What Is A Bobber Motorcycle and What Makes it One?
A bobber (bob-job) motorbike, by definition, is a one of a kind creation that shares its most basic fundamental elements with other motorcycles.
From that basic starting point, a bobber motorcycle then becomes a reflection of the rider designing and building it from the ground up. From a custom seat and paint job to unique controls and handlebars to hidden wiring, the possibilities and choices are limitless.
For many designers, a motorcycle transforms into a bob-job if the frame of the bike is modified as well, normally by making the whole bike shorter. Ever since the first bob-job hit the streets, this distinctive motorcycle design has been a popular choice for bikers who want to be unique.
Are you now interested in this unique bike design?
What Is a Bobber Motorcycle and What Makes it One?
When defining what is a “Bobber” motorcycle, it is a specialized type of custom-made motorcycle. It is entirely designed from scratch and embodies the vision of the creator who made it. Everything is unique and one of a kind, from the integration of a custom seat to the overall paint job on the motorcycle. It also includes modifications to the frame of the bike.
Brief History of the Bobber
By the design of early Harley-Davidson J model V Twin, it was inevitable that they would someday become bobbers. These were heavy-duty motorcycles designed more for comfort and long-distance touring than flat-out performance. Back then, motorcycle manufacturers and riders didn’t connect very well. So, riders were forced to modify their bikes.
Motorcycle enthusiasts found out that they could make their bikes lighter, faster, and much easier to work on and maintain if they removed the unnecessary weight.
The most disposable parts were fork tins, saddlebags, crash bars, exhaust pipes, and fenders. Regardless of the parts that were removed, one thing is clear, motorcycle riders in the 1940s and 1950s were doing what passionate riders were doing. These motorbikes with removed parts came to be known as bobbers or bob-jobs.
They were the sport bikes ridden by stunt riders, racers, and badass bikers. But as the era wore on, more and more specialized bikes from Europe and Asia began to dominate the industry.
Surprisingly, that didn’t stop American riders from modifying their motorcycles. Once modifications were no longer based on increasing performance, the focus was turned to enhancing style.
Bikes became longer, leaner, lower; in other words, they became bob-jobs. These days, people are spending large sums of money to buy motorbikes that recreate these old school bob-jobs.
What is a Bobber Bike?
If you are new to customized motorcycles, you are probably wondering what makes a motorcycle a bobber. A bobber is a customized motorbike that has been stripped off all the extras and made to appear simple. A bob-job is a minimalist that has a superior power to weight ratio, translating to better performance. Normally, the fenders at the rear end are made smaller and the fenders at the front are removed.
How is a Bobber Different from a Chopper
The main difference between a bob-job and a chopper is that a bobber is normally designed around a standard frame, while a chopper frame is often cut and welded to suit. A bobber’s power and attitude are defined by the low slung stance, less rear end, and slanting chassis suspension. The US is still the fatherland of bob-jobs, although they have been embraced by other cultures looking for a unique mix of attitude and power.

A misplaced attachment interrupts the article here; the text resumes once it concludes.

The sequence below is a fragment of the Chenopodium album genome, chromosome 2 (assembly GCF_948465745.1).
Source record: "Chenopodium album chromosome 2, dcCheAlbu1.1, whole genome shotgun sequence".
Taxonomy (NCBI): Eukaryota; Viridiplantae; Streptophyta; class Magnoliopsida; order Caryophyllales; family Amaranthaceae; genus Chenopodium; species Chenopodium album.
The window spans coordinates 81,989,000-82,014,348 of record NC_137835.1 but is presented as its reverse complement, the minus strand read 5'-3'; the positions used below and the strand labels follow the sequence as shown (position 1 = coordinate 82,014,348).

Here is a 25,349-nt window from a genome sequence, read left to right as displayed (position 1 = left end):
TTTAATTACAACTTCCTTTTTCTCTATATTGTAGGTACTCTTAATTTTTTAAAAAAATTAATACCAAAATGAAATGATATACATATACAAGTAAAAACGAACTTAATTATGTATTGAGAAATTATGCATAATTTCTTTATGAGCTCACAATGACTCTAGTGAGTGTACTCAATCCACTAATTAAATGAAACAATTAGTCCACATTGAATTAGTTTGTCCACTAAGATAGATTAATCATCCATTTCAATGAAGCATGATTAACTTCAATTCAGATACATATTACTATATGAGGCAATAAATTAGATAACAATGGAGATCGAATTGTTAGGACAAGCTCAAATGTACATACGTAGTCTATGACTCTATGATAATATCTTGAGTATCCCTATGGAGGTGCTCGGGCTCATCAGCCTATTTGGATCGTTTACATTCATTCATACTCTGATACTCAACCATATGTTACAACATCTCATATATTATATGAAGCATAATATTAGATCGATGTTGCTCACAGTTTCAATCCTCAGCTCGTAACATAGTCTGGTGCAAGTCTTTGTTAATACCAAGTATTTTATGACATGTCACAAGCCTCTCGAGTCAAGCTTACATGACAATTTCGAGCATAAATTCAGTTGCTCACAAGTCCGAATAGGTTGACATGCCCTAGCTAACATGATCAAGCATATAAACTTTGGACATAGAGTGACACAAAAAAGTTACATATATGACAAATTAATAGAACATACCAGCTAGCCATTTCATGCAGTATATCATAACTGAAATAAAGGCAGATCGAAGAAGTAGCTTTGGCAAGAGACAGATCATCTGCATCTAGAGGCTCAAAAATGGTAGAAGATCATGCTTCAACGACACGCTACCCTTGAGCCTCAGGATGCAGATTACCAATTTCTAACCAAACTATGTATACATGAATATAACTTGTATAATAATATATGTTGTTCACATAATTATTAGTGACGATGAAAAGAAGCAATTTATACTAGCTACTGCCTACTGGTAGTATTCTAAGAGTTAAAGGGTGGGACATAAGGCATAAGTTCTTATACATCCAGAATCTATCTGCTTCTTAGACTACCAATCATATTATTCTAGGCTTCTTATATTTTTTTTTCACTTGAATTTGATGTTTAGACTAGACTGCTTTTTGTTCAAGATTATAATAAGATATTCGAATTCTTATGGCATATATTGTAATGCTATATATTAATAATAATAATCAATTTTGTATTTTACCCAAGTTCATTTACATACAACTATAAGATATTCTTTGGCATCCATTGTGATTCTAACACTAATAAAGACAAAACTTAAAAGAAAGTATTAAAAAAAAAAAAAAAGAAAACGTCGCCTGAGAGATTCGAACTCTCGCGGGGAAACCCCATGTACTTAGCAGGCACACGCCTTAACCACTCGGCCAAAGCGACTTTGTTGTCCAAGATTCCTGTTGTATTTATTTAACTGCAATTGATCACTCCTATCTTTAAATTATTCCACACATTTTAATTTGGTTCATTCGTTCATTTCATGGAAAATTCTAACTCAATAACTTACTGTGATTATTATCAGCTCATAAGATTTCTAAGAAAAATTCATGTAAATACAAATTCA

Choppers; on the other hand, are the boldest class of motorbikes in the world. They have a combination of eccentric features integrated into a highly customized design. For a bike to be regarded as a chopper, it must have undergone a major makeover near the steering and to the front end to provide enough room for the very long fork combined with the pulled-back handlebars and a smaller front wheel.
Benefits Of A Bobber
It should perform better when you strip a motorcycle to the bare frame. It will certainly go faster. A bobber has a higher power-to-weight ratio, making it easier to maneuver and control for beginner riders.
A bobber is unique. You will be one of a few who owns one, if not the only one, and you can customize it to your heart’s content. Bobbers look and feel great with comfortable riding positions and low handlebars. You do not need to have a lot of experience to ride a bobber.
Bobbers require less maintenance, so they will save you some money in the long run. You can find a used bobber for a fraction of the price of a new motorcycle.
The Most Popular Bobbers
The most popular bobbers out there are:
Harley-Davidson Street Bob
The Street Bob motorbike was a made-over Dyna, which represents the blue-collar workers of America. The Street Bob model’s denim paint, solo seat, staggered exhausts, ape-hanger handlebar, and bobbed fenders, told everybody that this was a bike for Harley’s more unique customers.
Today’s Street Bob has been dramatically restyled in such a manner that you wouldn’t notice immediately. Riding through the twisty mountain roads you will find the bike to be a whole lot of fun. You can throw out around corners with ease. The bike feels light and agile and it is incredibly easy to forget that you are riding a near seven hundred pounds cruiser. The mini-bars are controversial both in styling and positioning. But they give outstanding leverage and complete the Street Bob’s fun to ride appeal.
At the front, you’ve got the innovative Showa dual bending valve features, while at the rear there is a hidden mono-shock. The front setup sorts most bumps, leaving you only to feel the largest of shocks and exceptionally improving handling. The Street Bob single disc brakes feature a four-piston fixed caliper up front and a two-piston floating unit at the rear. This unique setup is both progressive and instantly powerful when the need arises.